Here is the description I sent my professor (The numbers reference pictures that can be found below): At the first site, Barn Island, there are usually a lot of pools. These pools were frozen, but the top 4 cm or so was actually slush if not just water (1,4). We walked through it going to our site. The whole top of the marsh was very flat and frozen over with wet snow on top (5), but near the creeks there were a lot of huge, frozen, broken ice slabs (3,9). The only open water part was near the restricted area (2). When we got to the area near my sites, we found all of them thanks flags I had put, but there was almost a foot of wet snow or ice, probably at least 6 inches of ice to get down to the ground and we had to really hack at it to reach it (6,8). The ground itself had plant matter on it, which seemed to be held in place by the ice if it was far enough from the creek, and was very wet. I don’t think it was frozen at this site as we were able to push in a ring to one of them (8,15), though it required occasionally slashing the ground when you broke through the ice and really pulling up a lot of grass and dirt. We also couldn’t maneuver around much if you hit a shell.

At Jarvis Creek, I think the tide comes on top of the marsh more because the ice on the top of the marsh might have been a little thinner, but it was completely frozen. There was no snow and we were just walking over ice. There were also a lot more huge slabs of ice up on the top of the marsh (10,11,13). It was still hard to hack through the ice sheet though and once we did dig a hole, it immediately filled in with water (14). I tried to scoop out the ice, but it came in too quickly. I could see it coming in in dirty plumes from the side of the hole. It made it impossible to really search around in the hole, so we couldn’t find the litter bags. The ground itself also seemed to actually be frozen. There was actually grass poking up through the ice in places (16) and a few small holes in the ice to the ground, but it was entirely frozen there and I couldn’t get a ring in. One interesting, though very sad, part of this site was that we saw a bird across the creek who was dying (12). We tried to get it out, but it died before we were able to get it (17). At Barn Island we met a lady who particularly commented that there were a lot of dead birds at the site and wondered if we were studying them.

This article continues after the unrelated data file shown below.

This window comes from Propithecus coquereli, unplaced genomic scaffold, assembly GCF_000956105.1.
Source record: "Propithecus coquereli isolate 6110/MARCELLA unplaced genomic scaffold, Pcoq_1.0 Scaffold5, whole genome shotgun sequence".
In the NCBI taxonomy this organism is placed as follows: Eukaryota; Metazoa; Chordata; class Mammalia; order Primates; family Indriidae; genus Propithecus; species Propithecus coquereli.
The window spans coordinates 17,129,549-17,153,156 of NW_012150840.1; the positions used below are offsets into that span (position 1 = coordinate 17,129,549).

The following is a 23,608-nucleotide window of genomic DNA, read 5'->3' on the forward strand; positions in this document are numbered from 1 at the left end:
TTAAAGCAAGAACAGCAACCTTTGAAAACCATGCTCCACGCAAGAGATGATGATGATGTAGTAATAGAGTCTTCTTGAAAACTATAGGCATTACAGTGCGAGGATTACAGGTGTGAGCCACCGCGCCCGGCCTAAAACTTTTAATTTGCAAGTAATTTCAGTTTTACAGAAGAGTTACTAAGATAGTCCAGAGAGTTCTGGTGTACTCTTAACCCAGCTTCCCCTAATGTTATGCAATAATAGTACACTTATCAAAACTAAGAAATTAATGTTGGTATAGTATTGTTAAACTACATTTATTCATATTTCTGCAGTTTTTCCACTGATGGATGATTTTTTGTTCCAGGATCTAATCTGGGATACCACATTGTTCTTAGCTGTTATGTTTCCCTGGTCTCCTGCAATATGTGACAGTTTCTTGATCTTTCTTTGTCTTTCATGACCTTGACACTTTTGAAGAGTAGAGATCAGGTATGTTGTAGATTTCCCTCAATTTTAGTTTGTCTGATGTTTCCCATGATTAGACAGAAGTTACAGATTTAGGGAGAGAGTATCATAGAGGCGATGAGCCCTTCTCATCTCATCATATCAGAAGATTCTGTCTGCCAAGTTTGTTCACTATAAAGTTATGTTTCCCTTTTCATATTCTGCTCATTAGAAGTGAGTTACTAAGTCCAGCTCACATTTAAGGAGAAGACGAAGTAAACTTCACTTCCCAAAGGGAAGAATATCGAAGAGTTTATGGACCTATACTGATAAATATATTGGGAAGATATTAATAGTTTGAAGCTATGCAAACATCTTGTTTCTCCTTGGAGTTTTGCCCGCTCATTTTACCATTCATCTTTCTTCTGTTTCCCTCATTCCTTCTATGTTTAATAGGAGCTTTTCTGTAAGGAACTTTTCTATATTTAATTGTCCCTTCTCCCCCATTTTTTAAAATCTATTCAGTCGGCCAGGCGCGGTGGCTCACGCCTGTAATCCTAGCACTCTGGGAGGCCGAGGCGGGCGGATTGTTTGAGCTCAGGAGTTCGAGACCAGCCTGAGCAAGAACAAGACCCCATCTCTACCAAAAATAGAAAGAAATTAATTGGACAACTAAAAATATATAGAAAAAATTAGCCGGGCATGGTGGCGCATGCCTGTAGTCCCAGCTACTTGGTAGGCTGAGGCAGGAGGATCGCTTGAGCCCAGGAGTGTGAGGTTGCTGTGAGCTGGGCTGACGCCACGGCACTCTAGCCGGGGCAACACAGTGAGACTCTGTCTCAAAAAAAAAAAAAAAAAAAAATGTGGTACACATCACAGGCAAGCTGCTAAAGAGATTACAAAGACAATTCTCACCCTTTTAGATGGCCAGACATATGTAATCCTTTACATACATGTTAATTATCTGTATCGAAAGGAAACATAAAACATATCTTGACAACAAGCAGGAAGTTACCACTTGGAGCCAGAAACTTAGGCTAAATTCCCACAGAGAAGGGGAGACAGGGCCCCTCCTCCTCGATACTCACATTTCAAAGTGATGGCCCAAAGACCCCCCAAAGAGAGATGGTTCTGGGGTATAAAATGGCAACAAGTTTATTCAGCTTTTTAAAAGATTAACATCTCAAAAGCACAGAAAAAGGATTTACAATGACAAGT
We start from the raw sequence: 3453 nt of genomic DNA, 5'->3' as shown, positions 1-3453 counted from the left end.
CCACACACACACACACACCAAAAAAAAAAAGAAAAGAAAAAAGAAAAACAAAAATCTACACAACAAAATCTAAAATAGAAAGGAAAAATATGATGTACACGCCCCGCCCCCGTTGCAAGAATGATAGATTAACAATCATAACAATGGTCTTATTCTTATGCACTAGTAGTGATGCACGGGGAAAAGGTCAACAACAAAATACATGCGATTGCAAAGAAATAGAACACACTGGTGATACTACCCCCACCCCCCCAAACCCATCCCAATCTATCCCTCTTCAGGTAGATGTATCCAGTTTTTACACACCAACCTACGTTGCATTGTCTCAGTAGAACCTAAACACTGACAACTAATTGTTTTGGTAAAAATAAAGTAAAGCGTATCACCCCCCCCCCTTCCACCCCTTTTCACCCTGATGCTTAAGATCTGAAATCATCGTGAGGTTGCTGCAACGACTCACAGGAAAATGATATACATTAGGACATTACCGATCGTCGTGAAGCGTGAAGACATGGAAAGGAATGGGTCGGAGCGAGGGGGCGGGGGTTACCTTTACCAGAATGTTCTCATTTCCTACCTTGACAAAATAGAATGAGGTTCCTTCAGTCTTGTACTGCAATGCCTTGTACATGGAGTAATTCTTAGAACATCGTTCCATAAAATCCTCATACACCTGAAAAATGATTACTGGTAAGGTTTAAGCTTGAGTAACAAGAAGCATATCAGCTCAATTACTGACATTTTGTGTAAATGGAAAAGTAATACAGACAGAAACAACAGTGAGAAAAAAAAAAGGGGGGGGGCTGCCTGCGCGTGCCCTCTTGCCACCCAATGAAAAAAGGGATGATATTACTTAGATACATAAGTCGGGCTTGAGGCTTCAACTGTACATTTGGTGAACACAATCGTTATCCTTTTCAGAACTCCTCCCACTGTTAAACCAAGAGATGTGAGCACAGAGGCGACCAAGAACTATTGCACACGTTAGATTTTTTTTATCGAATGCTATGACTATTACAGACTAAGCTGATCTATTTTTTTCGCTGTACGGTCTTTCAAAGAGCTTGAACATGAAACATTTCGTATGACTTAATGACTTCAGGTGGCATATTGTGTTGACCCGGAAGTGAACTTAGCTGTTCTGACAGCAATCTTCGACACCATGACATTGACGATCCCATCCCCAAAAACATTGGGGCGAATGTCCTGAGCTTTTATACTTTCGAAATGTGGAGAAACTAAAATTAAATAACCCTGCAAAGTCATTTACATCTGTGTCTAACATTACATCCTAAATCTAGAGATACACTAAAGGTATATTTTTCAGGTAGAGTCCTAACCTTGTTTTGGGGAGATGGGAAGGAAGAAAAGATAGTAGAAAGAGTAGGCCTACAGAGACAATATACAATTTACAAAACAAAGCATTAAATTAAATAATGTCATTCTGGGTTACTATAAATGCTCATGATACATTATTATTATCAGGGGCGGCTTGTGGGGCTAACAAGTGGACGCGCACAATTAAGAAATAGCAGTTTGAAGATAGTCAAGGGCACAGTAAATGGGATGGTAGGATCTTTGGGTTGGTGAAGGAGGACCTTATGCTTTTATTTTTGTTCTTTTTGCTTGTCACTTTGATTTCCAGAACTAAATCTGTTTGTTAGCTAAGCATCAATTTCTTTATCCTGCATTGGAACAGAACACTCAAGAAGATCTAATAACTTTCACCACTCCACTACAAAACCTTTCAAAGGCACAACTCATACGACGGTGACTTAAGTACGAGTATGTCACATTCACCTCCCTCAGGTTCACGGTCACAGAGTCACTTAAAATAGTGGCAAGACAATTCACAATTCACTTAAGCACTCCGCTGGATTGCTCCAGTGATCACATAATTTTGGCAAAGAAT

The field work was really very intense. It was hard to hack through the ice and I was pretty frozen by the end of it. While it was frustrating, I was almost happy to turn around. Alia was really a trooper though!! Thanks so much Alia!! Here’s some pictures and a video of what it took to hack through the ice:

I also have to say that Alia was very brave when it came to the duck. She went over and was able to get it out of the creek and put it back up onto the reeds:

Overall, it was not something I would attempt again without a different goal, but it was a good experience. Though I should also mention that by the next day I was sick and had re-injured my knee, which has been bad for years :/ Hopefully we’ll have better luck a little later in the season!

Silica Science of the Snowmageddon!!

As many people probably know, Boston has been hit incredibly hard by the last few snow storms. Being a scientist stuck inside for so many days, I couldn’t help but peruse some of the historical records of snow fall. Already this season is number 10 out of all winter seasons for snow fall with a total of 73.9 inches. What’s crazy is the fact that this all came down in just 17 days. This means we have now broken our previous 40 day record in 17 days. Currently we have around 37 inches just sitting around and I’m sure we are not done. In fact, it is still flurrying and on Thursday we are supposed to get more snow.